Are Two Transgender-Related Surveys Contradictory?

Ellen Krug. Photo by Mike Hnida
Ellen Krug. Photo by Mike Hnida

Two recent studies related to transgenders apparently contradict each other.

One study, entitled “Injustice at Every Turn: A Report of the National Transgender Discrimination Survey,” was a joint project of the National Center for Transgender Equality and the National Gay and Lesbian Task Force. Among the key findings: nearly ninety percent (90%) of the 6450 transgender and gender non-conforming participants surveyed had experienced job harassment, mistreatment, or discrimination. Almost half the respondents—forty seven percent (47%)–had been fired, demoted or refused employment because of their gender status. Sixteen percent (16%) had been forced to work in the underground economy of illegal sex or drug trades.

Another statistic reflects the fallout from this pattern: a staggering forty-one percent (41%) of respondents reported attempting suicide. That number climbed to fifty one percent (51%) of the transgenders who had been bullied or harassed.

This NCTE/NGLTF survey also found that almost a fifth (19%) of transgenders  experienced homelessness.  Many respondents lived in extreme poverty; they were nearly four times more likely to have a household income of less than $10,000.

A second survey, issued last month, seems to paint an entirely different picture—one far rosier for transgenders. The results were summarized in a press release entitled, “New Survey: Strong Majorities Favor Rights and Legal Protections for Transgender People.” The survey was conducted by the Public Religion Research Institute, which describes itself as a “non-profit, nonpartisan research and education organization dedicated to work at the intersection of religion, values and public life.”  This study involved a “random digit dial telephone survey” of 2000 adults conducted in August and September, 2011.

The PRRI study focuses on attitudes of people across all walks—presumably, the straight majority. The study showed that eighty-nine percent (89%) agreed that transgenders should have the same general rights and protections as others. Additionally, three quarters (75%) of the participants believed Congress should pass laws to protect transgenders from job discrimination. A nearly equal amount (74%) favored expanding federal hate crime laws to include crimes committed because of a person’s gender identity.

Perhaps not too surprisingly, ninety-one percent (91%) of participants had heard the term “transgender.” Of those, more than two thirds (69%) could define the term  without any assistance.

How is it possible to reconcile one survey which documents transgenders as highly oppressed and another which makes them appear almost mainstream?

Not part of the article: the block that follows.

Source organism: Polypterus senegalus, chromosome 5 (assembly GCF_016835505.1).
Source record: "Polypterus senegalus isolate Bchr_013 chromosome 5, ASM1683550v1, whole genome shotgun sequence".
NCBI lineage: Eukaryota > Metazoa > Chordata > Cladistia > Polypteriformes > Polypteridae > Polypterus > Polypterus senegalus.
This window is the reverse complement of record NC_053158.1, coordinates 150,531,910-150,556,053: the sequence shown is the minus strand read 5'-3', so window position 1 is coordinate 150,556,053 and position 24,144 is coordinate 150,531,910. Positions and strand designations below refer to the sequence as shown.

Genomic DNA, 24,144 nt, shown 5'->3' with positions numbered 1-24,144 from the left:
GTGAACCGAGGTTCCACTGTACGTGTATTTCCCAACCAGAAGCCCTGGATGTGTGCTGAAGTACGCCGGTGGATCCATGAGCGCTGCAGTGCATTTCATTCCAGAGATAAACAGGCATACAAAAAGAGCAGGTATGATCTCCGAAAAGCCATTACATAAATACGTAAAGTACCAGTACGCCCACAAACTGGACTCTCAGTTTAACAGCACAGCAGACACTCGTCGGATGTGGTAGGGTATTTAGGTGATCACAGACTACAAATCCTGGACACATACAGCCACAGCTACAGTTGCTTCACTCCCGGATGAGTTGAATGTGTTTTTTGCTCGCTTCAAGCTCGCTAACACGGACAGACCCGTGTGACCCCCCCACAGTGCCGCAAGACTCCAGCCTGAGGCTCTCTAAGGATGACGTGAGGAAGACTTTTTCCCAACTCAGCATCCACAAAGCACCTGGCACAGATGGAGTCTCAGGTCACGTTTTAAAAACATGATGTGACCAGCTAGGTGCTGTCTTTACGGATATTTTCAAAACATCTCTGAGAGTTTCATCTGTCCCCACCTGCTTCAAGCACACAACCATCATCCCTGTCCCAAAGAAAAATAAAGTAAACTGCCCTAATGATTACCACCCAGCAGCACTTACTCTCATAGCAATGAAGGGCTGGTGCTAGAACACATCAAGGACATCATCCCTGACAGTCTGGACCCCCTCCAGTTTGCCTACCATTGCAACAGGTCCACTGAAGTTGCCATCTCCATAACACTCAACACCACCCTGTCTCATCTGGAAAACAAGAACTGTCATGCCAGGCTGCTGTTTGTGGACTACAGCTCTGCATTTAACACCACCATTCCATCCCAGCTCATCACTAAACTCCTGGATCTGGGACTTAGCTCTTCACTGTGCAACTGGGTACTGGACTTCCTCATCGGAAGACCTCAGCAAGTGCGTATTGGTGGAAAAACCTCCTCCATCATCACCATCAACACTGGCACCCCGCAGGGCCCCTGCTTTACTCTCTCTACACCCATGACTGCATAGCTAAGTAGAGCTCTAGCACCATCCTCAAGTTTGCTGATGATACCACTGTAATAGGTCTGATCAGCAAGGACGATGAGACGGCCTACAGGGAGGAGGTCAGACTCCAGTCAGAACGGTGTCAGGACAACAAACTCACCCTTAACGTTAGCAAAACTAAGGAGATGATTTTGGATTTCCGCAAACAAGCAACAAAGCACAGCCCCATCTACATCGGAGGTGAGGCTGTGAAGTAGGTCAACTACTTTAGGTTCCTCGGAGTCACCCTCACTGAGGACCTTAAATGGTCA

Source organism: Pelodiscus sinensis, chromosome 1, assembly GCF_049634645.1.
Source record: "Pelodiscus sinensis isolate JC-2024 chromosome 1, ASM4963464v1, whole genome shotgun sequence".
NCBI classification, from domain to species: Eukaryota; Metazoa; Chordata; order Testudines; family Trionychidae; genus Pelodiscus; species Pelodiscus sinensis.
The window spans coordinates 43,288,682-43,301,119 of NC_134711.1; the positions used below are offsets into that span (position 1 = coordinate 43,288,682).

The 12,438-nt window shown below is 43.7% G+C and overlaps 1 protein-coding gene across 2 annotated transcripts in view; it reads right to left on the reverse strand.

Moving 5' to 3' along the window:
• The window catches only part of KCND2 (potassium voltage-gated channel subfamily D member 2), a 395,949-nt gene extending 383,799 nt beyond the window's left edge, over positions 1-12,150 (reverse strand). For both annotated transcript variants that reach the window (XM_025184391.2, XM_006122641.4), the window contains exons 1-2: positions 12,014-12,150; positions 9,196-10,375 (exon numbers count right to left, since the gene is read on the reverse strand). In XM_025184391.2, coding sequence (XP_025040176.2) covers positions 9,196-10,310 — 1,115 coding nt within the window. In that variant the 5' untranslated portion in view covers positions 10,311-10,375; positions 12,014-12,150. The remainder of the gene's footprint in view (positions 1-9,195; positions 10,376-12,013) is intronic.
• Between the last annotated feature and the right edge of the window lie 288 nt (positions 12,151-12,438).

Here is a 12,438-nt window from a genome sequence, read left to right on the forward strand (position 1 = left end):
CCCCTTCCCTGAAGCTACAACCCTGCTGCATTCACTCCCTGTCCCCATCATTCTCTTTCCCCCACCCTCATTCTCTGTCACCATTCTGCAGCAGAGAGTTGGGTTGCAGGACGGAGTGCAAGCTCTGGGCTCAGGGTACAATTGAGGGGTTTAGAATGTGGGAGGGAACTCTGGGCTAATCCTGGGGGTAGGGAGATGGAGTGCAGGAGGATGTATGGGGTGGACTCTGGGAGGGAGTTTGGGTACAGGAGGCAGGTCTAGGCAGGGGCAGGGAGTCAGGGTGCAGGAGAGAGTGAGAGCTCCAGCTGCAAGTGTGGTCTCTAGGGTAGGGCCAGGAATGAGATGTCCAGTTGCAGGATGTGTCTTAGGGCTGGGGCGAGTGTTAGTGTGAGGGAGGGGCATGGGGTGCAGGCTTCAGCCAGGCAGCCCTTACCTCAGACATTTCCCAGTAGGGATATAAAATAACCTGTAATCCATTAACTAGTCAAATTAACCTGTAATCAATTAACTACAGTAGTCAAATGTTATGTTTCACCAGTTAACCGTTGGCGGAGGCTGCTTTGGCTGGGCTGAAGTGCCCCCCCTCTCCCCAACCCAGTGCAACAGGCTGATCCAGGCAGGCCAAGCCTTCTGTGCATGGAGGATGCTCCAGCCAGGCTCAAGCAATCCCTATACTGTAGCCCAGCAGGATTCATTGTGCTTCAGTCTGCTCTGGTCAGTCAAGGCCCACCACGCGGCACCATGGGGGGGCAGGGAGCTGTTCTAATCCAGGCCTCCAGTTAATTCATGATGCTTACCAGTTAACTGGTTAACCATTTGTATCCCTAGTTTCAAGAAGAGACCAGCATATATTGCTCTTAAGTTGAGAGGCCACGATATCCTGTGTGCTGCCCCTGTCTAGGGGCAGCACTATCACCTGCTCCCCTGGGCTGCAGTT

One explanation: the NCTE/NGLTF survey measures actual transgender experience while the PRRI study gauges societal attitudes. In other words, they deal with two different measurements, even if “transgender” is the common denominator.

Presumably, the impact of public personalities like Chaz Bono underlies the apparent greater acceptance of transgenders by straight Americans, as reflected in the PRRI survey. Additionally, the subject of the “transgender experience” has become far more widely reported in the general media. In turn, this may lend to minimizing the heretofore “freak factor” many associated with transgenders.

In other words, much of society may now understand that coming out as transgender is simply an attempt to live an authentic life.

On the other hand, the NCTE/NGLTF survey reflects the all-to-often dark side of what it’s like to actually come out as transgender. The respondents there grapple with the day to day reality of close family and friends who react negatively to the idea that a loved one is changing everything about them—appearance, name, even voice. This is where people’s attitudes get tested and hearts broken. The disappointment—and attendant  impact on the transgender individual who is trying to navigate to authenticity–shows up in the form of depression, substance abuse, and disruption in families and the workplace.

Still, numbers aren’t everything. In the NCTE/NGLTF study, one respondent wrote, “My mother disowned me. I was fired from my job after 18 years of loyal employment. I was forced onto public assistance to survive. But I still pressed forward, started a new career and rebuilt my immediate family. You are defined not by falling, but [by] how well you rise after falling.”

This personal story supports one more finding from NCTE/NGLTF: Over three-fourths (78%) of the transgenders surveyed felt more comfortable with their lives after coming out. If nothing else, transgenders—as a group—are extremely resilient.

It is fair to assume there will be more surveys of transgender experience and mainstream attitudes in the future. One can hope that conditions continue to improve for transgenders to the point that attitudes and actual experience become consistent.

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